When I was on my year of doctoral fieldwork, after eight months on the cocoa farms of Asia-Pacific and Ghana, I traveled to London to study the consumer end of the chocolate trade. Having done some work with Kuapa Kokoo cooperative in Ghana, which owns nearly half shares in Divine Chocolate in Britain, I arranged to meet with Sophi Tranchell, Divine's Managing Director.
We met in the conference room for our interview. Around the room, tacked up on the walls and resting on easels, were the most intriguing photographs of cocoa farmers I had ever seen. Quite unlike typical portrayals of farmers in Britain or the US, which show poor but hardworking men and women growing cocoa, the women gracing Divine's conference room walls were attractive fashionistas, wearing glamorous outfits and standing confidently in sassy poses. In their hands, they were holding pieces of chocolate.
My eyes locked on these images. Never before had I seen a cocoa farmer - much less a female cocoa farmer - depicted as a sophisticated cosmopolitan, enjoying a luxurious piece of chocolate. In Western media, it is the norm to portray African farmers as people in need of help, whose material poverty seems like their single enduring, defining feature. Not so with these images.
I asked Sophi where the posters had come from, and she explained that they were a part of an advertising campaign that had, at the time, just begun in British newspapers, including The Guardian, and women's magazines, such as Elle and OK! In Ghana, I had seen that West African women are highly regarded for their fashion sensibility, business acumen, and market prominence. I welcomed these ads, which showed that reality. Right away, I wanted to take the posters home, to explore and analyze this representation of African farmers as luxury consumers and fashionable business owners.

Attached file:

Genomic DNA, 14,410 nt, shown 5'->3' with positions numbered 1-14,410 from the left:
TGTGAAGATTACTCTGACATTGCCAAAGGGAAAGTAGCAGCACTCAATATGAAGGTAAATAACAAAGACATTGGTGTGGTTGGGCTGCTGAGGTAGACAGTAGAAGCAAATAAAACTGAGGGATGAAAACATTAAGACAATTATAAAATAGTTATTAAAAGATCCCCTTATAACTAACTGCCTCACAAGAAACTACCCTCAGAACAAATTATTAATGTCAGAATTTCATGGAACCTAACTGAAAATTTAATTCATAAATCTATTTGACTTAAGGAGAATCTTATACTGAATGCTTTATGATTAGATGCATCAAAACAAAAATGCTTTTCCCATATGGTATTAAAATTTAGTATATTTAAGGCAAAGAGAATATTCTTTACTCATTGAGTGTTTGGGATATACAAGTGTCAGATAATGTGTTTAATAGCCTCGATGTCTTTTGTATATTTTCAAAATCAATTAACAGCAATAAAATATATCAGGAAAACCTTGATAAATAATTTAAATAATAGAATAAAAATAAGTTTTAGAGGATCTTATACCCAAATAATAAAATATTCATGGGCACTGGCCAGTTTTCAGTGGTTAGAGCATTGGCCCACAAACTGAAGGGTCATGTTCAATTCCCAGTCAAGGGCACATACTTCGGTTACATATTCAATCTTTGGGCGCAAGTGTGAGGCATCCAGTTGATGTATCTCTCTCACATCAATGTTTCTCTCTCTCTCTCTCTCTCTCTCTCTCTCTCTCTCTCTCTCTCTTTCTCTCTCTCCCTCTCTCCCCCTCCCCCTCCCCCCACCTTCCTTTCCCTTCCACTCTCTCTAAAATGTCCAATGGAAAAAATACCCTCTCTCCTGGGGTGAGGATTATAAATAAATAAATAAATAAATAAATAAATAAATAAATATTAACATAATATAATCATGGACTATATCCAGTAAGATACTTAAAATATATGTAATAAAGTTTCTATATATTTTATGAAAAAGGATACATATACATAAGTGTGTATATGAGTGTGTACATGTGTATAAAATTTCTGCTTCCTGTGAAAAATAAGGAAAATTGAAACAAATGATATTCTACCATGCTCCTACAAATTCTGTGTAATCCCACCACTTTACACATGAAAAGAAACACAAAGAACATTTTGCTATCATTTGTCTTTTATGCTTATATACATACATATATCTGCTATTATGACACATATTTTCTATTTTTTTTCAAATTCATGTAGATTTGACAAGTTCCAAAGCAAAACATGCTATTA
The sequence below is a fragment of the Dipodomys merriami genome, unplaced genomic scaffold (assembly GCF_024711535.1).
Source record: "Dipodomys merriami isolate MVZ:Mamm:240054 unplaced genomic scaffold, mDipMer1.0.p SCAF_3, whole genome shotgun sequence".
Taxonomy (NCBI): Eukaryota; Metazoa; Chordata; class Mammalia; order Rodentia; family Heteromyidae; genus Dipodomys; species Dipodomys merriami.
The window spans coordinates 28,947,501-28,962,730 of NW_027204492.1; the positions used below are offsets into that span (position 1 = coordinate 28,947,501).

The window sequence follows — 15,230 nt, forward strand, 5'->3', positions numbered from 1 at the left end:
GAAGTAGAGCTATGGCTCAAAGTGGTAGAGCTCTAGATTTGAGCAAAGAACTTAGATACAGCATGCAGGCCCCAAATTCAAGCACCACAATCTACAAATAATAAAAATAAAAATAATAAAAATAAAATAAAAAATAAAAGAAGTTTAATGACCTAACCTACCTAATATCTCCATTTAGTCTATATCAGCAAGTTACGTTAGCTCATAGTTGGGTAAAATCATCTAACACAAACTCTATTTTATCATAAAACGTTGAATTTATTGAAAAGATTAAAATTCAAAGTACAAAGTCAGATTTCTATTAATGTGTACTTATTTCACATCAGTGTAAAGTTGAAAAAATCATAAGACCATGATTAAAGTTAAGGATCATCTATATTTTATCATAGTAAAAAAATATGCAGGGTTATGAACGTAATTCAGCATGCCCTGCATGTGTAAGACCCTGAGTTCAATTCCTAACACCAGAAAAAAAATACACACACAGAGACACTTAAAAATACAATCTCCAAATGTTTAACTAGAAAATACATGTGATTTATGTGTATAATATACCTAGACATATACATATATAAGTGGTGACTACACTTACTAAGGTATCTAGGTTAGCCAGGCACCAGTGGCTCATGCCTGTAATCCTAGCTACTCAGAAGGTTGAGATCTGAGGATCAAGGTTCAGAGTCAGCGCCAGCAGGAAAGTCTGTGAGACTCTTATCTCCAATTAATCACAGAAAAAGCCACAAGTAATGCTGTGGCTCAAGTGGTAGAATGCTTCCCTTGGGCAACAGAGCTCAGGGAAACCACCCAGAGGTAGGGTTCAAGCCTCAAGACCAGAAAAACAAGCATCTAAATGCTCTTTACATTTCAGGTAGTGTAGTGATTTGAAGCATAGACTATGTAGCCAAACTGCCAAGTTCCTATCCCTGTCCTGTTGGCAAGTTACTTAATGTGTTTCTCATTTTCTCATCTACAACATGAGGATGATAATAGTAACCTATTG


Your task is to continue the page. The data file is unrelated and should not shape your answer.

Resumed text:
Sophi did send me back to my flat with a stack of the ads, and for many months afterwards I pored over them, crafting a chapter of my dissertation based on their intrigue. Then I defended, stowed my dissertation away, and did not look at the images, my favorite data from my fieldwork, for some time.
Just last week, my latest thoughts on these images were published in the Journal of African Cultural Studies, in an article entitled: "Cosmopolitan cocoa farmers: Refashioning Africa in Divine Chocolate advertisements." The abstract is below. It was a joy to see this work in print! I hope you will take a moment to check it out. The wonderful images -- and all that they represent about the women of Ghana's cocoa industry -- are thought-provoking indeed.
Journal of African Cultural Studies
This article concerns a beguiling set of advertisements for Divine Chocolate that feature women
cocoa farmers from Ghana, which recently appeared in British magazines and newspapers. In
contrast to representations of African women as exotic icons of ‘traditional’ cultures or leaders
of progressive development schemes, the Divine advertisements depict farmers as
cosmopolitan consumers of luxury goods and owners of the chocolate company. By
representing these Ghanaian women as glamorous business owners, the images invite
viewers to see them as potent actors in transnational exchanges of cocoa and chocolate, and
as beneficiaries of these exchanges, in contrast to analyses that focus on market exploitation
by the nation state or corporate actors. The images pose a challenge to narratives that cast
Africa as continually on the losing side of harmful binaries – primitive/civilized, traditional/
modern – and in an eternal developmental lag. Instead, they offer an alluring female figure
that envisions and promotes Africa’s roles in industrial production and luxury consumption.
Through a complex rendering of Ghanaian women farmers as attractive, socially mobile
beneficiaries of their own development efforts, the adverts invite connections among people
who grow, sell, and consume luxuries like chocolate, across a visual gulf that is often too
vast to bridge.